Finding the right match for Thelma was actually easier than we expected. We made a list of the attributes we wanted in her new owner; someone with classic boat maintenance skills, someone who was young, fit and interested enough to sail her, someone without too many other interests or obligations. I know, I know, we were pretty darned particular. But we were willing to wait a few years if necessary to make sure she would be used, not torn to bits and left sitting in a shed or unused on a mooring. Within a few weeks three prospective buyers appeared but Matt Price of Wellington was the perfect fit. A young boat builder who specializes in restoring classics, he wanted one to keep and sail for himself. So soon after the Mahurangi regatta (Thelma sailed to 1st in B class), Larry sailed out of North Cove with Matt while I followed in Jay Dee to take the last photos we’d have of this special piece of New Zealand maritime history. At Martello Rock, after showing Matt the ropes (and on a 2-1/2 rater gaff rigger there are a lot of ropes) Larry said farewell and joined me on board Jay Dee where we sat and watched Thelma tack southward and out of our lives.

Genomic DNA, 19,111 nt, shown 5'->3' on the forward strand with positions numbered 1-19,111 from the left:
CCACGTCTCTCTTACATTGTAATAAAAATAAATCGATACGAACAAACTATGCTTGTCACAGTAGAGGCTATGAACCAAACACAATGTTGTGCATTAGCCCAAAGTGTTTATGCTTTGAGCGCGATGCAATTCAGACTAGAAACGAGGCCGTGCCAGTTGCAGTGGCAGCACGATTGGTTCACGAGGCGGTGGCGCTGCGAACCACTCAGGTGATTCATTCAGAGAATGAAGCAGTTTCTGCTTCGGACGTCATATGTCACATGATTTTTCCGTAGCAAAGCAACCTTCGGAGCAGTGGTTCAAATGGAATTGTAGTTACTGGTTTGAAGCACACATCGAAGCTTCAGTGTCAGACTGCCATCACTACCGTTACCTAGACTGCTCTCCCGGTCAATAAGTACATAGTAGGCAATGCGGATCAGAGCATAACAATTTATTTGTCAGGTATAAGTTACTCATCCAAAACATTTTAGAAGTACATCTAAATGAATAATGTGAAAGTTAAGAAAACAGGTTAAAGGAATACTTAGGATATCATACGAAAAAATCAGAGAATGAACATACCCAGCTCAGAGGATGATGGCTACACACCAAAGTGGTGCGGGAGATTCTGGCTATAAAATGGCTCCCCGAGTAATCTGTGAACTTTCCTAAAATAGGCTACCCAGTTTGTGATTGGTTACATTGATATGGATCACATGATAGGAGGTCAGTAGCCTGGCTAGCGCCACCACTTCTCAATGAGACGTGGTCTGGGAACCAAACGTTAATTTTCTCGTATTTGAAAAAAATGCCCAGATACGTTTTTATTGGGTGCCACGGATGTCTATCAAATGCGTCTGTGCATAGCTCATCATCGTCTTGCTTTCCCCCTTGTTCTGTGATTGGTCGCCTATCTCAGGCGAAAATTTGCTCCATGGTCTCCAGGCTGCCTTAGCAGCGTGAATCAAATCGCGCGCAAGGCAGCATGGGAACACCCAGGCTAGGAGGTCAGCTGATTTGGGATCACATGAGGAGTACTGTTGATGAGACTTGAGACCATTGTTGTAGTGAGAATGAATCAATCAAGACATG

I know Taleisin is an inanimate object, she doesn’t truly have emotions. But when we came back into the cove that day I could almost sense her saying, “Okay, no conflict now, get me ready for the Easter Regatta.” Not only was Taleisin looking sweet and shiny when Easter rolled around, the day looked that way too. As usual, the weather forecasters had predicted dire weather. As often happens the bad weather came later than expected. But the forecasts had the attendance down slightly from last year. Instead of 19 boats on the start line, there were only 14.
Within a few hours Matt was moving around on Thelma as if he’d known her for years.
Our life is not only about boats and sailing – it includes Fairy 4th birthday parties for our adopted granddaughter Lexi.
The racing was absolutely perfect. Kawau Island was well represented with four boats from North Cove including John Pryor and Jill Hetherington on Gipsy, Tim Barnes and crew (who kept their clothes on this time) on Moppet, John Sinclair on John (he didn’t win again, but did come in third) plus Taleisin sporting a jib that was finished only two hours before the race start. Also from Kawau was Chris Dickson’s (Yes, that Chris Dickson of America’s cup and Match Racing fame) lovely blue sloop Princesswonderfully sailed by him and his father Roy. They took second place.
When the party Fairy told all the kids to line up to have their faces painted, my kid lined up too.